I decided to employ a genealogy methodology called cluster genealogy by investigating Grandma Caroline’s neighbors in the 1870 census. To read more about this important technique, read here. I immediately noticed that a large majority of the older adults in her vicinity had all come from Virginia. I somehow felt that this was more than coincidental. Interestingly, a Freedman’s Bank application was also found for one of her neighbors, Henry Hunt; it noted that he was born in Greensville County, Virginia around 1824 (See below). His brother, Stephen Hunt, lived adjacent to John’s widow, Adaline Hebron. Henry Hunt’s application also noted, “Mother, Mary - lives on Lagrange Pln.” I speculated that “Pln” was the abbreviation for plantation. An elderly Mary was Grandma Caroline’s next-door neighbor in 1870. Hmmm…
I decided to google the name “John Hebron” to see if I could find more information about him. Lo and behold, the following paragraph was in a book entitled The Lost Mansions of Mississippi by Mary C. Miller. Sections of the book had been digitized and uploaded to Google books. It contained the following about John Hebron:
Rural Warren County was home to dozens of prosperous antebellum plantations. Most were planted in endless rows of cotton, but one operation near Bovina was unique for Mississippi. John Hebron, using his wife’s inheritance to establish himself in Mississippi in 1834, acquired land east of Vicksburg and cultivated it with the usual cotton. The rich overflow topsoil near the Big Black River was ideal for that crop, but Hebron was more innovative than his fellow Deep South planters. He placed peach, pears and apple trees between the cotton rows, and, as they successfully took root and began to produce, the orchards gradually took precedence over the fiber crops . . . Hebron built a home, LaGrange, close to the orchards . . .The results of John Hebron’s hard work (my side note: whose hard work??) stood directly in the path of hostilities in 1863; Twenty-five hundred Union troops camped in his orchards as they laid siege to the river city. Hebron died in 1862, and did not live to see General Grant use his house as a temporary headquarters . . . (page 38).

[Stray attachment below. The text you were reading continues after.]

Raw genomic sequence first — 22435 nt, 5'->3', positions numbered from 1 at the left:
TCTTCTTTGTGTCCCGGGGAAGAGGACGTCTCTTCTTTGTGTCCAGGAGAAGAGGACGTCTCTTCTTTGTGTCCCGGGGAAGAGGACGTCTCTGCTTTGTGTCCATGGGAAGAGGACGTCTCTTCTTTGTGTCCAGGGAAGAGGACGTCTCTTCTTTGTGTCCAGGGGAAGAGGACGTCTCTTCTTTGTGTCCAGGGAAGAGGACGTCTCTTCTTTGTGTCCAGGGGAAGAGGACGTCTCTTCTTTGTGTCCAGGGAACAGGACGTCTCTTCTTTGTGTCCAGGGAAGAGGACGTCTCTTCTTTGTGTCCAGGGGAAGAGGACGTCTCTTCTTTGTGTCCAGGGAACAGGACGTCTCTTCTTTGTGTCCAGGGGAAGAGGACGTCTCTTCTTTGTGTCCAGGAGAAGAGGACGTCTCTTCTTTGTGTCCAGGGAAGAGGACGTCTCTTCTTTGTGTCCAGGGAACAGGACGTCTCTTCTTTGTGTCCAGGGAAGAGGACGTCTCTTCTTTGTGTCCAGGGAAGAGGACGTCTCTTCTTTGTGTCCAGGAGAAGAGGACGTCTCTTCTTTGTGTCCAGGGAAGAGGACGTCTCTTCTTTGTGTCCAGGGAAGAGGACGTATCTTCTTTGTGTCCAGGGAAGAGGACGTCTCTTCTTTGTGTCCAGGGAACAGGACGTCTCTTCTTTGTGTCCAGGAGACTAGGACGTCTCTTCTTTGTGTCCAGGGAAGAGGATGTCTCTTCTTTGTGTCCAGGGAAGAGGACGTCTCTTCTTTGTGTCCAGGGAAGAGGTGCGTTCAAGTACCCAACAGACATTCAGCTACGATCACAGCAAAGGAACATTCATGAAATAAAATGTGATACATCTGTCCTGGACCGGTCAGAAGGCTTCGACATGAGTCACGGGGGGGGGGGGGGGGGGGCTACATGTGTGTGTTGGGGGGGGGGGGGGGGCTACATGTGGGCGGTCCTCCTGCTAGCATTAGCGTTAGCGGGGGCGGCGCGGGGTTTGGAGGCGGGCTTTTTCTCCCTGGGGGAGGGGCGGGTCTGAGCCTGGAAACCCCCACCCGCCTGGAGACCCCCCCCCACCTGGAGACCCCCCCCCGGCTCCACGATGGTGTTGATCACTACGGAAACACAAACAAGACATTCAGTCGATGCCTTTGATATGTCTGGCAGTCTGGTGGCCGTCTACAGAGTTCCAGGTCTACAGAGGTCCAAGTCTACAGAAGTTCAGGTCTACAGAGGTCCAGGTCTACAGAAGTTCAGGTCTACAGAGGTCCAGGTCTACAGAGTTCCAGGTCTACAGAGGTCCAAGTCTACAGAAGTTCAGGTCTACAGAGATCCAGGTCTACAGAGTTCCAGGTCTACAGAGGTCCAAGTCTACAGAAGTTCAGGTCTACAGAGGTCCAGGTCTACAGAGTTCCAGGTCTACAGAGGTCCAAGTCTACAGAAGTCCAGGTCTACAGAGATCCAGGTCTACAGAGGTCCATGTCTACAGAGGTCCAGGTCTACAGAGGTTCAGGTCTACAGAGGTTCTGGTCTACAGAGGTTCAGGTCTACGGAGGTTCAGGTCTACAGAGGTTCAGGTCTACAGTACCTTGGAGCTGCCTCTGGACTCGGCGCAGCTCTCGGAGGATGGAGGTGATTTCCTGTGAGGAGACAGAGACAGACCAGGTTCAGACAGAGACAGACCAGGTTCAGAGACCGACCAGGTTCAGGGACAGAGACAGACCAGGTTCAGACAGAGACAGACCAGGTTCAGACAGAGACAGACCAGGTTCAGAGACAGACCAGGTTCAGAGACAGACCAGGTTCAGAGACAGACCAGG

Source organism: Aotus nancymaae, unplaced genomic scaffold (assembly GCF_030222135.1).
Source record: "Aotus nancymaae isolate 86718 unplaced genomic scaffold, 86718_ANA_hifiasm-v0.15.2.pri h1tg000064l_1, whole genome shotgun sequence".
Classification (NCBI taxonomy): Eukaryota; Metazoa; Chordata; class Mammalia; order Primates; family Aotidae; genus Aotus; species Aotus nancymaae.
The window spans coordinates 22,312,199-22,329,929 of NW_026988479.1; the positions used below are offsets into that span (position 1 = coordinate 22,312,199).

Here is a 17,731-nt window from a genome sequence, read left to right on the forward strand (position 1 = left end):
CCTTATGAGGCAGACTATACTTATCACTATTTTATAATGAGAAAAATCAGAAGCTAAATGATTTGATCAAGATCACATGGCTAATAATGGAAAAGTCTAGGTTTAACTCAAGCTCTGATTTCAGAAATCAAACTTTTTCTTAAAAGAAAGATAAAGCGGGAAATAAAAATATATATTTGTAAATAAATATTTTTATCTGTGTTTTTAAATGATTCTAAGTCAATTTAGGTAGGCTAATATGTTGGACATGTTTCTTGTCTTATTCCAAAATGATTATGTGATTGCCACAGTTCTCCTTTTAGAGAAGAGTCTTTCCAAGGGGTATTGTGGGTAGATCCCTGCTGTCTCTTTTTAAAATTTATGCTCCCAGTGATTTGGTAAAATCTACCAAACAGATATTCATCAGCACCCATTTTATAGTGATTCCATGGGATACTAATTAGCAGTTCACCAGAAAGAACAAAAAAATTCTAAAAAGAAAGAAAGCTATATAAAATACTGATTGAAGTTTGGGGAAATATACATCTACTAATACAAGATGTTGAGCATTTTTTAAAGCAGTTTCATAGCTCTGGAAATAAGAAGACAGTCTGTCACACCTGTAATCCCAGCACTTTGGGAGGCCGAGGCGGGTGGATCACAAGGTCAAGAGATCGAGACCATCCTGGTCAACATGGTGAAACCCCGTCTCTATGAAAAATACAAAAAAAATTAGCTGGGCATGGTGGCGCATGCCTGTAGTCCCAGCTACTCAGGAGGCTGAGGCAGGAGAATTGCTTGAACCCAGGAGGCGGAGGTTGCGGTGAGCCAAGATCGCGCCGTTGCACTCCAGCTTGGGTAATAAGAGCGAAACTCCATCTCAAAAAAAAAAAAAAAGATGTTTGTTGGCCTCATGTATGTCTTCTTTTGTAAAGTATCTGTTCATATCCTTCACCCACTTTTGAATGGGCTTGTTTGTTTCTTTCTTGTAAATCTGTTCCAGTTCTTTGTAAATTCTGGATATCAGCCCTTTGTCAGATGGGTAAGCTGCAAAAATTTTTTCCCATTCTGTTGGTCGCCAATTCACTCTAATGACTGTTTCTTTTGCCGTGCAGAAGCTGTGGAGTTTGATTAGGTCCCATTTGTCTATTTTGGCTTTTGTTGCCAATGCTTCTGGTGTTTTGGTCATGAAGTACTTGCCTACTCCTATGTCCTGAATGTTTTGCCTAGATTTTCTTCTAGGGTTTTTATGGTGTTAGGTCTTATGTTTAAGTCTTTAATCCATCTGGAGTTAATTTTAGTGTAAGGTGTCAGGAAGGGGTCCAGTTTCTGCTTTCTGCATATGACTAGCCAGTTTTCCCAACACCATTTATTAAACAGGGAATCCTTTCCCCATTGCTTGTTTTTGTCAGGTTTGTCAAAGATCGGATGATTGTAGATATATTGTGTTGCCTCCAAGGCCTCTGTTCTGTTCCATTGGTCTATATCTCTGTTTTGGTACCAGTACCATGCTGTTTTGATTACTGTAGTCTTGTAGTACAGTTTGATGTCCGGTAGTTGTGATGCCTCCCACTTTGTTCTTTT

This snippet in that book provided a wealth of interesting information! Census records indicated that John Hebron was from Virginia. A marriage record on familysearch.org shows that he married his first wife Julia Sills in 1825 in Greensville County, Virginia (Source). Perhaps, that’s why a number of Grandma Caroline’s older neighbors in 1870 were born in Virginia? She too was born in Virginia around 1820. As previously mentioned, her neighbor Henry Hunt reported that same place as his birthplace! Could it be that Grandma Caroline and her family were on LaGrange Plantation during slavery? Hmmm…. The clues were there, but I desired to prove it without a shadow of doubt.
Since John Hebron had died in 1862, maybe his probate/estate record contains the names of his slaves since enslaved African Americans were “property.” Maybe a slave inventory can be found? I was hopeful. This past weekend, I decided to make a detour through Jackson, Mississippi to visit the Mississippi Department of Archives and History (MDAH) before going to Canton. Somehow, I felt that if Grandma Caroline had nudged me to uncover this much information after 17 years of looking at that 1870 Brick Wall, I would find something significant at the MDAH.
Fortunately, I discovered in the Warren County Probate Index, published in 1993, that there’s a probate court case file for John Hebron. I immediately wrote down his probate number (no. 2089) and retrieved the Warren County Probate Court Cases microfilm no. 17142 for the time period 1861-1862. With anticipation, I loaded the film on the microfilm reader. Minutes later, I came upon John Hebron’s will; he wrote the following on March 1, 1862:
“ . . . It is my wish and desire that my boy William and his wife Elva may choose their own master, they have been faithful servants to me, and I want them well taken care of; the same of my boy Britton and his wife Harriet; they also have been faithful servants to me. I want my negroes divided according to valuation…I give to my son Doc. John Hebron my negro boy yellow Henry…The negroes that my daughter Sarah J. Cameron and Doc. John L. Hebron has in possession is to be appraised with the other negroes as above written, but my first wife’s children is to have the liberty of choosing such negroes of those that came by their Mother, Those negroes in possession of my daughter Sarah J. Cameron and Doc. John L. Hebron, they are to have in part of the division at the same valuation as the other negroes . . .”
LaGrange Plantation of Warren County, Mississippi, July 15, 1862
The slave inventory from the estate of John Hebron, Sr.